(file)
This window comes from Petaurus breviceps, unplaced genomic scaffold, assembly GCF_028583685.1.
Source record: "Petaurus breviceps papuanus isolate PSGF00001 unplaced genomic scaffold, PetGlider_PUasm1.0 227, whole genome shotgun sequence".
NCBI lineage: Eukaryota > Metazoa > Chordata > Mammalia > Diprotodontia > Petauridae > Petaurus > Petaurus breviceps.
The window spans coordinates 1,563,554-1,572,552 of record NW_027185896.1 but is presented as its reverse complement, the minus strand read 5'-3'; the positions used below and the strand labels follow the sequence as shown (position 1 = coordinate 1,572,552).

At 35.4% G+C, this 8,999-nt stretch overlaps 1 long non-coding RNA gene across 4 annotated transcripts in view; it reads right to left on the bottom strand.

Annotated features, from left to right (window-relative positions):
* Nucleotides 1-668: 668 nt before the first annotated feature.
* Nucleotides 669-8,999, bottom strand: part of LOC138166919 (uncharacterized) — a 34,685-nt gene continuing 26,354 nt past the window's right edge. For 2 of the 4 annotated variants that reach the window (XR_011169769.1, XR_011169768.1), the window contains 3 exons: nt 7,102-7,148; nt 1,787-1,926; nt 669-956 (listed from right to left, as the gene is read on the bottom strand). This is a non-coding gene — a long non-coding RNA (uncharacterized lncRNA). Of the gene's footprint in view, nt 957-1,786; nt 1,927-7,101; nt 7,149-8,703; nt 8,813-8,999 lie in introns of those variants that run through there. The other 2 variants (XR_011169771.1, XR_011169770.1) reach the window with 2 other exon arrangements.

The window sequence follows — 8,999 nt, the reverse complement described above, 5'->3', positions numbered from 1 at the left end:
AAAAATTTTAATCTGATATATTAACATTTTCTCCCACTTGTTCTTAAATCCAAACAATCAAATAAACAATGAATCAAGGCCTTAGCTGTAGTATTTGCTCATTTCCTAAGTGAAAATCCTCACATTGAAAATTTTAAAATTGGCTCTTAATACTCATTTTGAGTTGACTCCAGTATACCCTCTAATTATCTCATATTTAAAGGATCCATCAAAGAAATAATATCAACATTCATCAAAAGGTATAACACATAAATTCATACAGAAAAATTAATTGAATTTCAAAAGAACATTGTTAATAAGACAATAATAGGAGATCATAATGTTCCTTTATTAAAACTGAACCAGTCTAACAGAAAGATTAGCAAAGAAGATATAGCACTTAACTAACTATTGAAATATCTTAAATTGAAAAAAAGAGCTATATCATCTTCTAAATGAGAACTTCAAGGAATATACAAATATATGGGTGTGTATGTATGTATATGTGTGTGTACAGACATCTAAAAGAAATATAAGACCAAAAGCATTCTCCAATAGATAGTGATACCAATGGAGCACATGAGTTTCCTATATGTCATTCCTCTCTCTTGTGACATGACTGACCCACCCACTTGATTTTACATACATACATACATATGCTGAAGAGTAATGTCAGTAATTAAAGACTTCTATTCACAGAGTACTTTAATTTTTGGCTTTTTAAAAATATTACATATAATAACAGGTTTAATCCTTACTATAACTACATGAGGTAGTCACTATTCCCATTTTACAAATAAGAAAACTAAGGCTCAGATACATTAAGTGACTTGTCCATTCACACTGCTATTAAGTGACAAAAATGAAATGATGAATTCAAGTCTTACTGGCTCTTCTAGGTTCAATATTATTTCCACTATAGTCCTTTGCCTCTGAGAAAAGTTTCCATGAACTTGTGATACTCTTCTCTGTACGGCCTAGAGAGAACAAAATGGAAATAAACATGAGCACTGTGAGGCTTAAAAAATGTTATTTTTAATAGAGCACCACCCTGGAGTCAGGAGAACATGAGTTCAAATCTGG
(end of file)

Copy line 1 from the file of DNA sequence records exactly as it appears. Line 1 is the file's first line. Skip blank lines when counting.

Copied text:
This window comes from Petaurus breviceps, unplaced genomic scaffold, assembly GCF_028583685.1.